Despite its common name, WTB actually targets branches that are greater than 1/2″ in diameter. They will also tunnel into the main stems. The adult and larval tunneling and feeding activity produce symptoms typical of bark beetles with frass-filled galleries meandering through the phloem.
Traps baited with an aggregation pheromone that attracts both male and female WTBs have been available for a number of years. They have been successfully used to detect new WTB infestations in the U.S. as well as evaluating the population densities and the spread of known infestations.
WTB was first detected by traps in Ohio late in 2012. Thanks to a report from an alert landowner, infested and infected trees were found in August 2013. Trap counts were impressively large within the TCD site. For example, the beetle catch shown in the image below was over 1,000 beetles caught in one week. This caused us all to believe TCD was a clear and present danger to our native black walnut trees.
However, in 2014, beetle trap catches dropped off dramatically and have remained low ever since. Only 1 beetle was caught last year in multiple traps deployed to evaluate beetle populations in Ohio. A similar dramatic drop in trap catches was observed that same year in eastern Tennessee where a much larger WTB infestation had been found some years before. In fact, many heavily infested trees in Tennessee that were expected to die have recovered.
The reason for the sharp decline in beetles as well as the intensity of infections is not entirely known. However, research conducted by University of Minnesota graduate student Andrea Hefty for her Ph.D. thesis revealed that WTB has low-temperature survival thresholds for both the adults and larvae. Some have speculated that the southward shift in the North Polar Vortex during the 2013-14 winter season may have produced temperatures that crossed those thresholds.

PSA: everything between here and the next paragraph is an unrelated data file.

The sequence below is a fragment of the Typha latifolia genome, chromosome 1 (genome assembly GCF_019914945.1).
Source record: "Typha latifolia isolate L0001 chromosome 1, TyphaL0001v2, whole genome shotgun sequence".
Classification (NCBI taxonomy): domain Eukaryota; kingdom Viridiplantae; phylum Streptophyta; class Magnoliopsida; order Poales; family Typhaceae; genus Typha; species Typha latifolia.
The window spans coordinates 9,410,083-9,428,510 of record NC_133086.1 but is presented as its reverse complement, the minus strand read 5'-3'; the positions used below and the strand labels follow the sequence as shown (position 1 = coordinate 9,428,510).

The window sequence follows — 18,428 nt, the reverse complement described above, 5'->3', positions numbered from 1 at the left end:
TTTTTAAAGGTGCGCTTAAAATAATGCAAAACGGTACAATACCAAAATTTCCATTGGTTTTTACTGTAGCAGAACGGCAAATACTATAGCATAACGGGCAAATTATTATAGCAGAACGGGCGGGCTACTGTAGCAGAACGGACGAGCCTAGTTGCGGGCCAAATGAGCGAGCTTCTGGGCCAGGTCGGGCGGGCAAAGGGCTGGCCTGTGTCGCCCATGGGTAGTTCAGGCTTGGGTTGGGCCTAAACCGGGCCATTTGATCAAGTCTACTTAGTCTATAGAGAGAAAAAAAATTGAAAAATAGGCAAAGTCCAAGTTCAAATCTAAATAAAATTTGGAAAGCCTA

Of course, black walnuts trees aren’t out of the woods yet. Even though beetle trap catches are low, they aren’t zero. There is always a chance beetle populations could rebound which is why Butler County, OH, remains quarantined. Movement of walnut trees as well as wood products such as logs cannot be moved outside of the county within Ohio, or outside of the state, without conforming to quarantine restrictions. For details, contact the Ohio Department of Agriculture (ODA).
Observe and Report
The possibility that TCD could rise again is why we must remain vigilant not just in Butler County, but elsewhere in Ohio. Symptoms of TCD include yellowing foliage (chlorosis) that progresses rapidly to brown wilted foliage, and finally branch dieback. Infected trees develop thinning canopies and top dieback with epicormic growth sometimes sprouting from lower portions of main stems.